Grapevine Online Exclusive

Published October 2019.

A Retread By Any Other Name

No longer a “retread,” she finally returned to the program and found her life again

In 1981 when I first came to Alcoholics Anonymous, they were called “retreads.” They were the ones who left the program and came back with their heads hung low. I figured they probably hadn’t been rigorously honest with themselves in the first place. Or they hadn’t fully completed the first three Steps. Or the fourth. Spanked by the world and alcohol, they reluctantly dragged themselves back into AA. I was afraid of them—afraid of “catching” their delinquency and rebellion. That would never be me. I’d be clean and pure and value my sobriety like a religion. I wasn’t about to slap God in the face by taking matters into my own hands and drinking again. No sir-ee. 

Since the age of five, I’d known the dangers of alcohol abuse and the AA solution. My dad was an alcoholic who had come to AA in 1960. He was prompted by the potential loss of his family after my mom packed up my three sisters and me and left him. She told him she wouldn’t come back until he stopped drinking. Thanks to Alcoholics Anonymous, he was able to get sober, and never touched a drink for the rest of his life. I don’t remember him going to meetings; I just remember my sisters and I were all warned that we might be susceptible to the disease. I was the only one to succumb, and I received a hefty inheritance.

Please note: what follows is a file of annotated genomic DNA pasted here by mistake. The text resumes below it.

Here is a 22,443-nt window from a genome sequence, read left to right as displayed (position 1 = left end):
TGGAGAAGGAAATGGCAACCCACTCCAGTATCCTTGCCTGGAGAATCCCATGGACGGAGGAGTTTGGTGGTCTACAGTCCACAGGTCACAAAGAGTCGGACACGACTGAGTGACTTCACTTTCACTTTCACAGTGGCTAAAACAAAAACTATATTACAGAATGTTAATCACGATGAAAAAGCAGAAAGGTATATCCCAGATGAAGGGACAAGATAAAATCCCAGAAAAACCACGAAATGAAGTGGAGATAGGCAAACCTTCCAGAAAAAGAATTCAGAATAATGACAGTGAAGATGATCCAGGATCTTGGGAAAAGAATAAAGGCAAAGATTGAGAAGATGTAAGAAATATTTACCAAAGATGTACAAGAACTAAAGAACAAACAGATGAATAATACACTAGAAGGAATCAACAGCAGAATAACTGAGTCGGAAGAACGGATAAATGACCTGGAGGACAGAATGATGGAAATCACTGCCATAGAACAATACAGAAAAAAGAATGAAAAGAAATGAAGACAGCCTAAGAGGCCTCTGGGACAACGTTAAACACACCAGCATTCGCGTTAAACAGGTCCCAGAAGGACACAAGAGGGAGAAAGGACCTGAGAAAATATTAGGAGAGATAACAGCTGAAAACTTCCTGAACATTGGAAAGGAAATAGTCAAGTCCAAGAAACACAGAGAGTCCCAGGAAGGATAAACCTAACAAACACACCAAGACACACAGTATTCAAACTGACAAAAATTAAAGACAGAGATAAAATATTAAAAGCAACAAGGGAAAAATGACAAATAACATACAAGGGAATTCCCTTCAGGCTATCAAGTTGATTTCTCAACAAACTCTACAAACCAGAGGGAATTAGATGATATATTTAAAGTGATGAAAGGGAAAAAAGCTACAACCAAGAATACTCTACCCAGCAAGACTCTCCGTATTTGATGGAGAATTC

-- Loni C.

Redwood City, Calif.

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